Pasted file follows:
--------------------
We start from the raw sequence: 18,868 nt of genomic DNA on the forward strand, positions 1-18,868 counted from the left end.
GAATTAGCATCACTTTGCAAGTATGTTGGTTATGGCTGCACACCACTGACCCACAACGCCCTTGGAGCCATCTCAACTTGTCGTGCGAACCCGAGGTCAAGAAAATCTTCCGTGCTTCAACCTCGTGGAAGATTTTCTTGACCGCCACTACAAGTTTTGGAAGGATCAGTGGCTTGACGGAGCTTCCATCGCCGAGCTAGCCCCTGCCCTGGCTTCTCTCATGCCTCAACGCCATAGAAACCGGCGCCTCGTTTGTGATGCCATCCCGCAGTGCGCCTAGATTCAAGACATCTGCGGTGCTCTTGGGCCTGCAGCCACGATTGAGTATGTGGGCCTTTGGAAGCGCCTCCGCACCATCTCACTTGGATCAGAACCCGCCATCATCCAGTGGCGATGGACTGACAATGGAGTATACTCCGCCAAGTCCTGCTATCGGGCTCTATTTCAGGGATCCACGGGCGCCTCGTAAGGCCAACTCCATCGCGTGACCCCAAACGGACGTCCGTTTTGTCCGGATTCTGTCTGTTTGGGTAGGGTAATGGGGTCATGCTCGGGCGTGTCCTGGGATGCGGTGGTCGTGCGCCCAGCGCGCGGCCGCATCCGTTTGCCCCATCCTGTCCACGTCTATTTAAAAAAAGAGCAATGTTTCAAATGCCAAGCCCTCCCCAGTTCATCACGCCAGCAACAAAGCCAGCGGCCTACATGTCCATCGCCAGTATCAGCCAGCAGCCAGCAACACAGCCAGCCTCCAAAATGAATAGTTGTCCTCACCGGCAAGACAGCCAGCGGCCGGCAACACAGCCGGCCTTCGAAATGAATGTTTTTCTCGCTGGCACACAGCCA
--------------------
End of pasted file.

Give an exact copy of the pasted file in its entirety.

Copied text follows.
We start from the raw sequence: 18,868 nt of genomic DNA on the forward strand, positions 1-18,868 counted from the left end.
GAATTAGCATCACTTTGCAAGTATGTTGGTTATGGCTGCACACCACTGACCCACAACGCCCTTGGAGCCATCTCAACTTGTCGTGCGAACCCGAGGTCAAGAAAATCTTCCGTGCTTCAACCTCGTGGAAGATTTTCTTGACCGCCACTACAAGTTTTGGAAGGATCAGTGGCTTGACGGAGCTTCCATCGCCGAGCTAGCCCCTGCCCTGGCTTCTCTCATGCCTCAACGCCATAGAAACCGGCGCCTCGTTTGTGATGCCATCCCGCAGTGCGCCTAGATTCAAGACATCTGCGGTGCTCTTGGGCCTGCAGCCACGATTGAGTATGTGGGCCTTTGGAAGCGCCTCCGCACCATCTCACTTGGATCAGAACCCGCCATCATCCAGTGGCGATGGACTGACAATGGAGTATACTCCGCCAAGTCCTGCTATCGGGCTCTATTTCAGGGATCCACGGGCGCCTCGTAAGGCCAACTCCATCGCGTGACCCCAAACGGACGTCCGTTTTGTCCGGATTCTGTCTGTTTGGGTAGGGTAATGGGGTCATGCTCGGGCGTGTCCTGGGATGCGGTGGTCGTGCGCCCAGCGCGCGGCCGCATCCGTTTGCCCCATCCTGTCCACGTCTATTTAAAAAAAGAGCAATGTTTCAAATGCCAAGCCCTCCCCAGTTCATCACGCCAGCAACAAAGCCAGCGGCCTACATGTCCATCGCCAGTATCAGCCAGCAGCCAGCAACACAGCCAGCCTCCAAAATGAATAGTTGTCCTCACCGGCAAGACAGCCAGCGGCCGGCAACACAGCCGGCCTTCGAAATGAATGTTTTTCTCGCTGGCACACAGCCA